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United pilots: Fuel hedge losses further proof of misdirection of airline

Written by editor

CHICAGO – United Airlines’ announced $779 million loss for the third quarter, $519 million attributable to poor fuel hedges, is yet another example of incompetence and lack of fiscal responsibility by

CHICAGO – United Airlines’ announced $779 million loss for the third quarter, $519 million attributable to poor fuel hedges, is yet another example of incompetence and lack of fiscal responsibility by its CEO and his executives, according to the pilots of United Airlines.

United CEO Glenn Tilton, who, ironically, came to United from ChevronTexaco, one of the nation’s largest oil companies, ought to perform better.

“How is it that an oil man such as Glenn Tilton can’t figure out how to stem losses from hedging jet fuel?” asked Captain Steve Wallach, chairman of the United Chapter of the Air Line Pilots Association. “United’s shortcomings under Mr. Tilton’s direction are well chronicled, but this latest reported loss is a real head-scratcher. It took him too long to realize the value of hedging, and then he entered the market too late.

“It is the hope of the pilots I represent that this oil man’s inability to properly hedge fuel at an airline doesn’t translate into additional charges being passed along to our passengers as a way to compensate for his failings.”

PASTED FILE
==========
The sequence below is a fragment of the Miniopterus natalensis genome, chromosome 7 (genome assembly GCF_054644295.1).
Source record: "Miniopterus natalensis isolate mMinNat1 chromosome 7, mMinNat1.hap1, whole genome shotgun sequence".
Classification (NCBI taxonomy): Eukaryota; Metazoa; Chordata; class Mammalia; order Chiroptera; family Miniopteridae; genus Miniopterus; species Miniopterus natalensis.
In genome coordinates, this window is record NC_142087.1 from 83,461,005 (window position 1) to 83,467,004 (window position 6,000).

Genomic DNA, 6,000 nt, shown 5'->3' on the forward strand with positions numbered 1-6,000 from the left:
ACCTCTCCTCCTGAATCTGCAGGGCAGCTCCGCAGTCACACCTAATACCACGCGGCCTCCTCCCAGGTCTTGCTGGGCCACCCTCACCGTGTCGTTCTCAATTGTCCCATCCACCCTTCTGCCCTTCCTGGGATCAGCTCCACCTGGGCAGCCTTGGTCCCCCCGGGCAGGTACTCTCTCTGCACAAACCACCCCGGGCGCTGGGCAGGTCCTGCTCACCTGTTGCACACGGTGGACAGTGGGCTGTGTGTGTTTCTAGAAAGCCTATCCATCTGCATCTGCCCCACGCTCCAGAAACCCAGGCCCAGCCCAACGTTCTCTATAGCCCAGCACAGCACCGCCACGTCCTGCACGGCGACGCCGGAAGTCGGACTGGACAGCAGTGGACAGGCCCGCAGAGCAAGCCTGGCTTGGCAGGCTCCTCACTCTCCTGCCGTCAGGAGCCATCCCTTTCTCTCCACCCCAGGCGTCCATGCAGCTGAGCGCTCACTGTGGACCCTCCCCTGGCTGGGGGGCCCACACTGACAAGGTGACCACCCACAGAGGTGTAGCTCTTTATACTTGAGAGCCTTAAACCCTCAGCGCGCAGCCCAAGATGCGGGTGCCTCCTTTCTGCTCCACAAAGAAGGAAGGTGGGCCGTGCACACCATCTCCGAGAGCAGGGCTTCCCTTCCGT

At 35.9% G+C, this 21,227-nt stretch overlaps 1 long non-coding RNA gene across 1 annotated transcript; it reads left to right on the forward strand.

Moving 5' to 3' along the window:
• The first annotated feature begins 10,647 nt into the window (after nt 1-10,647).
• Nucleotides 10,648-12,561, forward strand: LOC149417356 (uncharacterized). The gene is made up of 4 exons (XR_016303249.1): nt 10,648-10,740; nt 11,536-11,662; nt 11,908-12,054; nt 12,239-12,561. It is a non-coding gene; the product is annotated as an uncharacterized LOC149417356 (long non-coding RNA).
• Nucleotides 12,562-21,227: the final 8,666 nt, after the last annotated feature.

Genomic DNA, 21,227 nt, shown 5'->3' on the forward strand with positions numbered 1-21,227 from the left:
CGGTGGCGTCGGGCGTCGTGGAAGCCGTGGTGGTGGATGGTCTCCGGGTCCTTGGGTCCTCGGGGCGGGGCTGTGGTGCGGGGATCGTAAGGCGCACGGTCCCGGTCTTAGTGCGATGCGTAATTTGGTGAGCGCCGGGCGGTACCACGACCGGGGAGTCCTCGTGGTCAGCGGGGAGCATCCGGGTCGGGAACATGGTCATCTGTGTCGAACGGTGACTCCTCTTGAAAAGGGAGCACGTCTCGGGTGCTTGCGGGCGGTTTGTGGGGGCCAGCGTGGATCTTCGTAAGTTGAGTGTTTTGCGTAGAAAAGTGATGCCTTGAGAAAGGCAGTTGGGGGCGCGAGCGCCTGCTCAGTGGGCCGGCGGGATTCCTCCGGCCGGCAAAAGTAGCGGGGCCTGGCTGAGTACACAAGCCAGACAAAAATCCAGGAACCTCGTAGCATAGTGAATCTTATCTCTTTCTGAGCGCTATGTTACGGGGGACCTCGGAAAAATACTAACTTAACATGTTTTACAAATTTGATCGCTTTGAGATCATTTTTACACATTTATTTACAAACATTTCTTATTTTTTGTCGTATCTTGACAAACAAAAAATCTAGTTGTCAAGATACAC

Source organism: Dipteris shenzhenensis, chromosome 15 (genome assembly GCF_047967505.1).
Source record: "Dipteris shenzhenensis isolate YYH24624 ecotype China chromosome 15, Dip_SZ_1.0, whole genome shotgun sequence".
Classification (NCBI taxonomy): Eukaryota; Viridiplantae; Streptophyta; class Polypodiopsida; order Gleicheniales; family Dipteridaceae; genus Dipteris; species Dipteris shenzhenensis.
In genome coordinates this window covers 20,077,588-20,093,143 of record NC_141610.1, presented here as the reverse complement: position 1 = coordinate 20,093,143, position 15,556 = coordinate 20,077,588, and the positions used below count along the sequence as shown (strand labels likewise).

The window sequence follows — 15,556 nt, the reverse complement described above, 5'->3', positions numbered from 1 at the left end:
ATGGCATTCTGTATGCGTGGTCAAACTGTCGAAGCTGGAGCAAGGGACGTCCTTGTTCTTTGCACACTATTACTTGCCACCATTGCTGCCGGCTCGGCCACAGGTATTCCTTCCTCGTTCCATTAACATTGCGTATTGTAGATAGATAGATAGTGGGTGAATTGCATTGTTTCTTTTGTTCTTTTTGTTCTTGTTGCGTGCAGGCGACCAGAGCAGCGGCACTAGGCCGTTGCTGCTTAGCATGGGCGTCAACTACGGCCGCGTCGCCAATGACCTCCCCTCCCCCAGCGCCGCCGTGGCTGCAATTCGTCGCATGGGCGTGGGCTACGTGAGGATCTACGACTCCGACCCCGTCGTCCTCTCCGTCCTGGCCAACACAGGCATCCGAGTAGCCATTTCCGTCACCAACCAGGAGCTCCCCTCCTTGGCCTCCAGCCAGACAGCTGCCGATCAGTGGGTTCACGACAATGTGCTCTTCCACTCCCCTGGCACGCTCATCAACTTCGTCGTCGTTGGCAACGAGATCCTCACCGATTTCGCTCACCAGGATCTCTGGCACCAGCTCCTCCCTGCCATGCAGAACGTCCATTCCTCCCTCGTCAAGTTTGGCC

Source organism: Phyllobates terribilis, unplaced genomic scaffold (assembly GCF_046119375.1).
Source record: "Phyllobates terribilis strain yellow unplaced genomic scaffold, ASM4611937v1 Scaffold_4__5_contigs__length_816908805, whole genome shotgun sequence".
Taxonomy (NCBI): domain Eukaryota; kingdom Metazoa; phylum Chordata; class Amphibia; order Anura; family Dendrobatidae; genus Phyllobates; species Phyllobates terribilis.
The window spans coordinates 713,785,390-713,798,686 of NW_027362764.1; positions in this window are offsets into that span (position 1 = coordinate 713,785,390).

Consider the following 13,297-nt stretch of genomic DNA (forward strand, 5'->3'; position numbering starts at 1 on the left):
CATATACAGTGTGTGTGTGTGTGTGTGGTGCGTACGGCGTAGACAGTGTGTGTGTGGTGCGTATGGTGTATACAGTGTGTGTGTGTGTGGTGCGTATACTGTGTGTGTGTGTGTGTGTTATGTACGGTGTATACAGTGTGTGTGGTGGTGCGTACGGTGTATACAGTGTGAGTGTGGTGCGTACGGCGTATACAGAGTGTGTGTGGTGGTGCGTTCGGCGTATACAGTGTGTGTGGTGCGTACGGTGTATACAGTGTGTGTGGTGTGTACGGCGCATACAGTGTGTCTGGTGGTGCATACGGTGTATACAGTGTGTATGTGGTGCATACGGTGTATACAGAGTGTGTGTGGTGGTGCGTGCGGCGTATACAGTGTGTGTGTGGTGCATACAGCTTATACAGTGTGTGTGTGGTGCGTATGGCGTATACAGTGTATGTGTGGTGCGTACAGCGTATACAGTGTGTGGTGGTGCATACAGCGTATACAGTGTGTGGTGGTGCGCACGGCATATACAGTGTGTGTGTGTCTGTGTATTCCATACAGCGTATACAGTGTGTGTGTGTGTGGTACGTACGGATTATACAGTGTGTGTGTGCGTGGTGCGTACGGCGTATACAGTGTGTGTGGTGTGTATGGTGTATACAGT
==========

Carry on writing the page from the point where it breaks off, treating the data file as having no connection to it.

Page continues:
United recently announced it was doubling the fee it charges passengers for checking a second bag. The pilots say this increase essentially raises taxes on passengers at a time when a stimulus is needed. In the meantime, incoming CFO Kathryn Mikells will be paid $525,000 per year plus bonuses and stock options. United’s executive compensation far exceeds their performance, and it starts at the top with CEO Tilton.

“It’s time this airline’s Board of Directors takes a real hard, close look as to why United Airlines continues to bleed money and overpay incompetent executives,” added Captain Wallach. “We are at the point where the tired, old excuses from Mr. Tilton and his executives no longer resonate with the pilots, employees and passengers of this airline. It’s time for real leadership; leadership from someone with the vision, experience and know-how necessary to run a world class airline.”

The United pilots have set up a petition on its website for United passengers to demand the removal of the added fees to the second bag, to restore the service passengers once expected from United Airlines, and to contact United’s Board of Directors.